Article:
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‘Twas the Night Before Fringemas

The fine folks over at John’s favorite new show, Fringe, have just released this Christmas-themed recap of the season so far. It’s narrated by John Noble who plays more than slightly unhinged mental asylum refugee Walter Bishop to the same meter as the poem ‘The Night Before Christmas’. If you’ve never seen Fringe, now you can get some feel for what the show offers.

Those with sensitive stomachs or weak constitutions are advised to watch with caution.

About JP Frantz (2323 Articles)
Has nothing interesting to say so in the interest of time, will get on with not saying it.

3 Comments on ‘Twas the Night Before Fringemas

  1. I gave Finge a shot but stopped watcing after 5 shows because the science is STUPID.

  2. Speaking of Fringe, and thus J. J. Abrams:

    Apparently someone spotted a Slusho ad in J. J. Abrams’ new Star Trek trailer.  This makes me begin to wonder if all of Abram’s creations really are set in the same universe, a universe bound together by Slusho.  Now, I’ve never watched Alias, but I hear it shows up there as well.  That means we’re just waiting on Fringe and Lost to exhibit some signs of Slusho before we can attempt to create some kind of unified slusho theory.  Without any further information from those shows, here’s the best that I’ve got.

    Walter Bishop, working with the Dharma Initiative to create an island-propulsion device, creates the Slusho Serum (which looks remarkably like blue snow-cone syrup) on the Island.  The substance is so powerful that it somehow rips the Island out of the space-time continuum, leading to all the funky time stuff on Lost.  Walter leaves the island on good terms with the Initiative and the Hanso foundation, and goes back to performing his own morally questionable experiments on the mainland.  One of these morally questionable experiments includes re-creating the Slusho Serum in his own lab for recreational mind-altering purposes.  He sells the formula, under the table, to a Japanese drug dealer, who dilutes the serum by mixing it with shaved ice.  In this weakened form, he begins selling it as a summertime treat.  The business flourishes, due to the addictive nature of the Slusho Serum.  (“You can’t drink just six!”)

    Meanwhile, back on the Island, the Dharma initiative attempts to ship a sample of the Slusho Serum back to the headquarters of the Hanso Foundation somewhere in Europe.  Unfortunately, the space-time altering effects of the serum are too much for the small boat crew to handle, and the boat is never seen again.  Several months later, inexplicable sinkings of oil rigs are reported, along with strange ocean-bottom activity.  As it turns out, the lost sample of the Slusho Serum has sunk to the bottom of the sea, where it begins to effect a small species  of ocean-vent-dwelling crabs, making them grow and  procreate with similarly mutated whales at an unthinkable speed.  Soon, Clovie is born.  He follows the  trail of Slusho Serum at first, and, when that runs out, he goes from eating one large oceanic vessel to another.  He is drawn to New York by the immense boat traffic there.  Upon arriving, Clovie is startled by the statue of liberty, mistaking it for a living being preparing to clobber him with a blunt object.  He slaps off lady liberty’s head and goes on a rampage, stomping on lots of people including Mundungus Haberdashery Kirk, the great, great, great, great, great grandfather of James T. Kirk.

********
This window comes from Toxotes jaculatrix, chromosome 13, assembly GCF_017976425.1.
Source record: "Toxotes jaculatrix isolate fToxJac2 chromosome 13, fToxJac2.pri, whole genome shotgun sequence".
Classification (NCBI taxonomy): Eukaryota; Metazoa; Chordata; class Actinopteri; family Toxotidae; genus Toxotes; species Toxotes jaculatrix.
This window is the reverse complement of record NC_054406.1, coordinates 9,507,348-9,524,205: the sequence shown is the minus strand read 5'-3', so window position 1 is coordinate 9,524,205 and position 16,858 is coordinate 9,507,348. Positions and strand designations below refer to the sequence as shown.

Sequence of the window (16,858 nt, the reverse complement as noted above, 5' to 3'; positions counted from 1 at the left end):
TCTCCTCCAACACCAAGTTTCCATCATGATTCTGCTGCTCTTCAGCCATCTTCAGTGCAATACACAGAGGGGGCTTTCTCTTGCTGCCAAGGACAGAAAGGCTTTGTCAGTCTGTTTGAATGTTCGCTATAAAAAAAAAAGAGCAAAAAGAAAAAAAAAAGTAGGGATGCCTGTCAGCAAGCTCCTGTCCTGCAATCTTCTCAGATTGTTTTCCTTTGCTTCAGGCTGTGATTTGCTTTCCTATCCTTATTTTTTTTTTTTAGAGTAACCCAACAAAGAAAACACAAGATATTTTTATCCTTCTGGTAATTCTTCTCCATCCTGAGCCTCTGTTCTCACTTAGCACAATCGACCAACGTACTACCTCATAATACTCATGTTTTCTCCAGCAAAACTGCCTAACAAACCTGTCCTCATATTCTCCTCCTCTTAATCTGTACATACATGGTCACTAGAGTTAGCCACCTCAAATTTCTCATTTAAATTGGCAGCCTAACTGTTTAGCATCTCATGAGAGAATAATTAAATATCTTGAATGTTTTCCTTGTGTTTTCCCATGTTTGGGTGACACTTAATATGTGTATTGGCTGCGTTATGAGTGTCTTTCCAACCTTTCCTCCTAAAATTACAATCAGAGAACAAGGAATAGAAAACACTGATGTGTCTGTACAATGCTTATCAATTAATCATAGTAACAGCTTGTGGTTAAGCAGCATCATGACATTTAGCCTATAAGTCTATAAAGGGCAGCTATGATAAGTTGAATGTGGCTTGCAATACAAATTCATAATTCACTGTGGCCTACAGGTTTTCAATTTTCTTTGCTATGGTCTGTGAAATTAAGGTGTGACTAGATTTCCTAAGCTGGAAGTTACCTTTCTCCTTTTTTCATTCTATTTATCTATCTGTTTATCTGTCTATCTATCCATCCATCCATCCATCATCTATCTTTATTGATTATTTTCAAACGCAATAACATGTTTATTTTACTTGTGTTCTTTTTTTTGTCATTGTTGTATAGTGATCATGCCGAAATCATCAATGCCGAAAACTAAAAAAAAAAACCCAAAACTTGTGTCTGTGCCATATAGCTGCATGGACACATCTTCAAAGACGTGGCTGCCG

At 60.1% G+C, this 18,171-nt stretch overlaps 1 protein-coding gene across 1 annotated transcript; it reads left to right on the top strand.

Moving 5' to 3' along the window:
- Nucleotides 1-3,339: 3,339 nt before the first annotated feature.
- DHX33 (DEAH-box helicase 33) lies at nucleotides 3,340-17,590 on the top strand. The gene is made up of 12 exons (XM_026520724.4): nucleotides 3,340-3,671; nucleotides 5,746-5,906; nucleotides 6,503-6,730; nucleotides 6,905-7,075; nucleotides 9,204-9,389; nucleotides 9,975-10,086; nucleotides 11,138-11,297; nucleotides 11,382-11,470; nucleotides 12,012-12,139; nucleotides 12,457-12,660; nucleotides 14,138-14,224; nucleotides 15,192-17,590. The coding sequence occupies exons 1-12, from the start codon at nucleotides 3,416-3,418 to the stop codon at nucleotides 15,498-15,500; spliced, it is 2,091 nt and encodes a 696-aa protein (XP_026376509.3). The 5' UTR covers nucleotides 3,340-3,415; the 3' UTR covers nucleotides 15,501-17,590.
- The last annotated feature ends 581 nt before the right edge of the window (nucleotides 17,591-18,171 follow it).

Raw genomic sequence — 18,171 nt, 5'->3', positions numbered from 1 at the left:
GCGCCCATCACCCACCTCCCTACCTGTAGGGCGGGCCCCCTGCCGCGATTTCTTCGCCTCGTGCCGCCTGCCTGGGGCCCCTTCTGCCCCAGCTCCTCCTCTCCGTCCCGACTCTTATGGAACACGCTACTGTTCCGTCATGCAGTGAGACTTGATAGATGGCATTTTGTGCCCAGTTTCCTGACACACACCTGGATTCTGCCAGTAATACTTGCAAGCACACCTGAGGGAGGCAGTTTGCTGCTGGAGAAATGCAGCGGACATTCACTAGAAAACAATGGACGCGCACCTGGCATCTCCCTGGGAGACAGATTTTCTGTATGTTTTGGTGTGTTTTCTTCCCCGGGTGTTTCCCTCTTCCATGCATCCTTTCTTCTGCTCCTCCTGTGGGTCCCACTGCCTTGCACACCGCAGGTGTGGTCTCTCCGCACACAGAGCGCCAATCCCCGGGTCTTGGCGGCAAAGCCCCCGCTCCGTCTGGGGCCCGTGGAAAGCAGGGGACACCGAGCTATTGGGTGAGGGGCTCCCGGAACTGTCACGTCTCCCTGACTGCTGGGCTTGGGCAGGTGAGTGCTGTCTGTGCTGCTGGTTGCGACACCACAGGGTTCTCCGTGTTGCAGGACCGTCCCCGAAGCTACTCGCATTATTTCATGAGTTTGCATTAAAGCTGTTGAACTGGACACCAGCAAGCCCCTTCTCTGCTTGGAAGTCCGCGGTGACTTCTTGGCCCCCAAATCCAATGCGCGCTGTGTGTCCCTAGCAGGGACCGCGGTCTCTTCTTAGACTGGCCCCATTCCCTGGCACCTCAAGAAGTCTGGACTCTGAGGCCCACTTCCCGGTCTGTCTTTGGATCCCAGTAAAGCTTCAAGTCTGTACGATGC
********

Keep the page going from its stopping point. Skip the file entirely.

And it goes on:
The people of earth, terrified of being smooshed by really big things, quickly build a fleet of spaceships to get us the heck off of this planet.  Within the Kirk family, The story of Mundungus Haberdashery Kirk’s death is passed down from generation to generation.  James T. Kirk grows up knowing that helping humanity find a giant-monster-less place to rest its collective head is what he was born for, and joins Starfleet.  Due to an unusually high level of  consumption of Slusho products as a child, Kirks mutant muscles and overdeveloped brain quickly propel him to the top of his class, where he is granted his very own spaceship and a friend with pointy ears.  The rest, as they say, is history.

    The only problem with this theory is the dual identity of Matthew Abbadon and Phillip Broyles.  But, since most of these shows don’t always make sense anyway, we can probably write it off.  A possible explanation would be that Phillip Broyles is actually in Massive Dynamic’s pocket (all those secret meetings with Robo-Arm McGraw point to this…) and that Massive Dynamic owns or helps fund the Dharma Initiative.  He could be playing for two teams.

    Also, I have yet to discover any Slusho references in Mission Impossible III, unless, of course, the “Rabbit’s Foot” is a vial of pure Slusho Serum.

    So, there you have it.  The Unified Slusho Theory of the Abramsverse.

  3. The only thing that makes Fringe watchable is Walter Bishop.  If the creators of the show would just realize that, drop all of their ham-fisted attempts at creating a Great And Overarching Mythology and make a show as fun as this video, then I would watch Fringe and tell others to do so.

    However, since Orci, Kurtzman and Abrams are all hacks who love the sound of their own scripts, that probably won’t happen.

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